I feel shredded. I was fuelled by anger on Friday, an anger I could not fully express to the equally upset staff at the hospital who are powerless to do anything about the situation we are all in.
I’d become dehydrated and felt dreadful as I’d had nil by mouth since 10pm on the previous evening, and my op was finally cancelled at 1215. I ran straight into the Spotlight interview fuelled by a pint of water and cheese and biscuits that I could barely swallow.
After the interview came a kind of emotional entropy that led to the sucking presence of a black hole. Chaos in my head as I wondered what to do, how I’d get through another weekend. Had I known the op was off before I’d got there, had I not met my new friend and been hit by her dreadful predicament, I’d perhaps have been able to prepare for it, plan some treats. I couldn’t cry even. And still no dreams, a kind of blank.
I’d half watched Lucy Hawking talking about her children’s book on breakfast TV in the bay at Fal; a boy asks Stephen Hawking: What will happen to me if I fall into a black hole? You’ll be turned into spaghetti! Stephen replies. That thought continues to echo over the weekend. I feel like spaghetti.
Yesterday (Saturday) I woke as usual at 3am, and read through Facebook. I couldn’t access my writing brain at all. I could barely stand in the morning; a weird internal tremble, a fine quavering drizzled from the point on my neck which marks the base of Hunt’s physiological and psychological presence. I laid down and managed to doze for a while after breakfast. I’m playing music, and have latched on to Adele’s new album, and an old Anthony and the Johnsons’, both of which connect emotionally and seem to calm me, but without blasting through my feigned equilibrium.
Plum and her daughter and I walked slowly on the moors to Wistman’s Wood in the spring sunshine in the afternoon, before retiring to the Two Bridges for a cream tea. It was lovely to see them, and to be outdoors, to chat with a ten-year old. I had a couple of wobbles but stayed upright, all through the slightly blurred vision that lends a kind of 1980s US soap flashback atmosphere where Bobby Ewing emerges from the shower having been apparently dead for the last two series…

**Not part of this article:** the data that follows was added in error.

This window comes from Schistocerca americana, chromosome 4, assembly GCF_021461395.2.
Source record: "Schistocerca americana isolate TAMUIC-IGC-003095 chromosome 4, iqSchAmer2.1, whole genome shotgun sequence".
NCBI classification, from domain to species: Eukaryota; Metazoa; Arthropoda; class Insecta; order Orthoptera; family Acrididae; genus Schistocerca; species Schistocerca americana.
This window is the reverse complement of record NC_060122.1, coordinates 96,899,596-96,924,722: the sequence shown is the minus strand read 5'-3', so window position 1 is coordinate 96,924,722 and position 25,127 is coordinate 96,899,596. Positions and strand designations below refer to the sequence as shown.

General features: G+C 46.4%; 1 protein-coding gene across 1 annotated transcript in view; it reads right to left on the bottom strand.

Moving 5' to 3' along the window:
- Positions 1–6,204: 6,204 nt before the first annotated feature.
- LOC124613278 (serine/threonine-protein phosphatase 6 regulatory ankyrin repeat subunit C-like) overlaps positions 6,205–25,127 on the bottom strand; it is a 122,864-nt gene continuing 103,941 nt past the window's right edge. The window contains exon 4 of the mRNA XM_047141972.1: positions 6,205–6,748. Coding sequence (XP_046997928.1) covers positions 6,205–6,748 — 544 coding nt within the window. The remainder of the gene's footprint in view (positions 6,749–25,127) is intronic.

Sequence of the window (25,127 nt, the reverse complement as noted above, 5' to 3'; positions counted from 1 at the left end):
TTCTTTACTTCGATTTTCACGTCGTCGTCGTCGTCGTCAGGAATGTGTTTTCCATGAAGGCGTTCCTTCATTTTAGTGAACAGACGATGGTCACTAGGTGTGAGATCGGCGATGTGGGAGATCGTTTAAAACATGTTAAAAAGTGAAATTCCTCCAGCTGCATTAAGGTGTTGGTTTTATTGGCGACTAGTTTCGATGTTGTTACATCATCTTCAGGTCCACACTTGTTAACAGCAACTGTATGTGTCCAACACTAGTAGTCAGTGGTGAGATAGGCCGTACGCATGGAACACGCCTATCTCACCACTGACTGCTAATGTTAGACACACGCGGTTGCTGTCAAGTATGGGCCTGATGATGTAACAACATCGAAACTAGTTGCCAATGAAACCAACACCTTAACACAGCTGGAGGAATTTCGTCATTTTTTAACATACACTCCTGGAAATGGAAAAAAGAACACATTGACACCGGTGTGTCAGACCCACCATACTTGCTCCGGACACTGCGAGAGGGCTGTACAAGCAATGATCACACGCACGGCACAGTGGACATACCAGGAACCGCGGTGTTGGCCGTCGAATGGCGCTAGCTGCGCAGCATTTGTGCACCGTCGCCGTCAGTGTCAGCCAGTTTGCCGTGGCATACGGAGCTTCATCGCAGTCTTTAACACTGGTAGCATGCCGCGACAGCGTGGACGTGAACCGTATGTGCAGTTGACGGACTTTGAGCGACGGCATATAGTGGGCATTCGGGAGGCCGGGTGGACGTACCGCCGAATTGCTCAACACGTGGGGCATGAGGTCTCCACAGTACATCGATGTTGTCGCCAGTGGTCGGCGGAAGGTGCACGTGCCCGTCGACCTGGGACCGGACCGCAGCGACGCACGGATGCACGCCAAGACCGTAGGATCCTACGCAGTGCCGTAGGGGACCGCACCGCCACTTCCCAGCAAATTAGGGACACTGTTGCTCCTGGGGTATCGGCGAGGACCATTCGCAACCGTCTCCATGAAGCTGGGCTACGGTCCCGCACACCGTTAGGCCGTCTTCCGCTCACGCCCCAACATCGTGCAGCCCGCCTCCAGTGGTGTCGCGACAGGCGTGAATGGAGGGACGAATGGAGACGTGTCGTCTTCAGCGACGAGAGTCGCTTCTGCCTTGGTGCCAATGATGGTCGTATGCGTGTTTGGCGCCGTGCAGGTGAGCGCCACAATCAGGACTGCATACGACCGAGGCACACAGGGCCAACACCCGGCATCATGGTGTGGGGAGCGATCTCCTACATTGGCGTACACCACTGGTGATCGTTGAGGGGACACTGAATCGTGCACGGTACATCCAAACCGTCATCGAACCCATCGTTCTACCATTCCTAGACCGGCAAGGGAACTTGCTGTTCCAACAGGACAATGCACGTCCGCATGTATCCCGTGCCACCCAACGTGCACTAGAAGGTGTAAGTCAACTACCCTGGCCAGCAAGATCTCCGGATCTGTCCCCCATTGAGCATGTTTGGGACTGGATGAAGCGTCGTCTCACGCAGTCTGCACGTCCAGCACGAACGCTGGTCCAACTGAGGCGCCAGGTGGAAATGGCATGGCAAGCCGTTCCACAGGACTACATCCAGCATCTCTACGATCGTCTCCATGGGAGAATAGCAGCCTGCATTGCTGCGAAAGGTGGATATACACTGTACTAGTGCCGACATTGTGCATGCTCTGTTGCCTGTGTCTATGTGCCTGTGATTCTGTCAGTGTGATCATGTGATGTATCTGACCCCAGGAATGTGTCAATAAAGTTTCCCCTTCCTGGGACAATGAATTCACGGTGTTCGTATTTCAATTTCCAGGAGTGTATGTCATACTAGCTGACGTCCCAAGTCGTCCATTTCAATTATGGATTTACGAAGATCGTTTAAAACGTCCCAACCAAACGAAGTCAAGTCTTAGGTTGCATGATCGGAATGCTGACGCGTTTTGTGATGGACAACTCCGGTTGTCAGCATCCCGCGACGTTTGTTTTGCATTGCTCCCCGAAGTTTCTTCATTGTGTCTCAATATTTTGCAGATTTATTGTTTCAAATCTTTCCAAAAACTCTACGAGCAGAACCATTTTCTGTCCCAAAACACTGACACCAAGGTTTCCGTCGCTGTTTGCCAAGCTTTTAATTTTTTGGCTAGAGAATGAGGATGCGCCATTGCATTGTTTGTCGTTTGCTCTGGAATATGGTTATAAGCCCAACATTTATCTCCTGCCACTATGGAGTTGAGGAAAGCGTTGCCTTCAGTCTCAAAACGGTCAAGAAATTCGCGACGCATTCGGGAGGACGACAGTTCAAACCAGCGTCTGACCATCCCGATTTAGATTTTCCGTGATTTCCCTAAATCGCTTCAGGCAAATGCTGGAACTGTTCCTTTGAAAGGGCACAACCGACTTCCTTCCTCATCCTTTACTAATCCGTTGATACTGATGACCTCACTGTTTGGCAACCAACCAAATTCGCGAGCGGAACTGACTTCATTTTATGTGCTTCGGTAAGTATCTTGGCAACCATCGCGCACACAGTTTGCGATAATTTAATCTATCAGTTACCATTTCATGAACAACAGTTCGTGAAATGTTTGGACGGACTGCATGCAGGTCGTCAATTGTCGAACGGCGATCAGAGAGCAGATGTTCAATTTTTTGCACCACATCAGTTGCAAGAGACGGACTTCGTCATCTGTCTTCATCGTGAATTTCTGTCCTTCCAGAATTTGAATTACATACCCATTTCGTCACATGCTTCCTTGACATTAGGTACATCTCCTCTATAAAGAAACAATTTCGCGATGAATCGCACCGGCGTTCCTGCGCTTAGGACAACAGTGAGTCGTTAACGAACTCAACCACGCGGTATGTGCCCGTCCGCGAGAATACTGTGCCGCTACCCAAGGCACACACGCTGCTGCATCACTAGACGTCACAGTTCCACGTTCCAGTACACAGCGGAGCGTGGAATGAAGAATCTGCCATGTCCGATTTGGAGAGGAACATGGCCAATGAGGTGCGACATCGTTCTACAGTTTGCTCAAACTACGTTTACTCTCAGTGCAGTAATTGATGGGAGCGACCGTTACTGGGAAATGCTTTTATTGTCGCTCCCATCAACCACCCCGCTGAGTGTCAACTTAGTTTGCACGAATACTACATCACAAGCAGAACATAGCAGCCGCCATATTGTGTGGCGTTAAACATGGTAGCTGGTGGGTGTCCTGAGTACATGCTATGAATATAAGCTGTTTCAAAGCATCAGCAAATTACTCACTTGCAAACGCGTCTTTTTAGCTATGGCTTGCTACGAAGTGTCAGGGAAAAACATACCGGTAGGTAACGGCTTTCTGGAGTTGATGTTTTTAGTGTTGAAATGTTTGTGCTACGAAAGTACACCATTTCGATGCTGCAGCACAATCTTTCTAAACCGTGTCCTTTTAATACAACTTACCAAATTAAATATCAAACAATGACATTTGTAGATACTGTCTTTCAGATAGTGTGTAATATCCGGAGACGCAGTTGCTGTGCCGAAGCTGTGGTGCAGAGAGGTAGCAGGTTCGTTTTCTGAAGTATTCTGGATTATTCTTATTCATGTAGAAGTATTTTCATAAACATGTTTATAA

Today (Sunday) Bun and I went to Plymouth’s Barbican and the Hoe with a couple of paramedic friends and had a lovely lunch and a big catch up. Of course the topic turned to the bed situation at Derriford.
Our district hospitals, in common with their cancelled surgical patients, are all under severe operational stress. It’s a constant, especially over winter where illness is more prevalent both in the community, and in the staff.
One point became clear today as we discussed it. When a crisis hits, the hospital trust implements a system of alerts that trigger certain actions to alleviate the immediate problem. But that’s not what’s happening, because the problem cannot be alleviated by the measures available. Bottom line – high alert states are not sustainable as a matter of routine, because once implemented there is simply nothing more you can do to further relieve the pressure.
This state of affairs has been continuing for weeks and months at a time, on an annual basis. The trusts are almost all in financial deficit and missing targets and it’s worsening rapidly. So they are losing money with hundreds of operations cancelled, and with no way of addressing the fundamental causes of the crisis which, while varied and complex, come down in the end to not enough money in the NHS and not enough beds, and swingeing cuts to social care which compounds the situation.
(When the government says social care is down to councils to fund, they fund the councils and have cut their budgets by 35% since 2010. When they talk of billions in bail outs for councils, they are talking Tory councils only. In any case bail outs are too little, too late).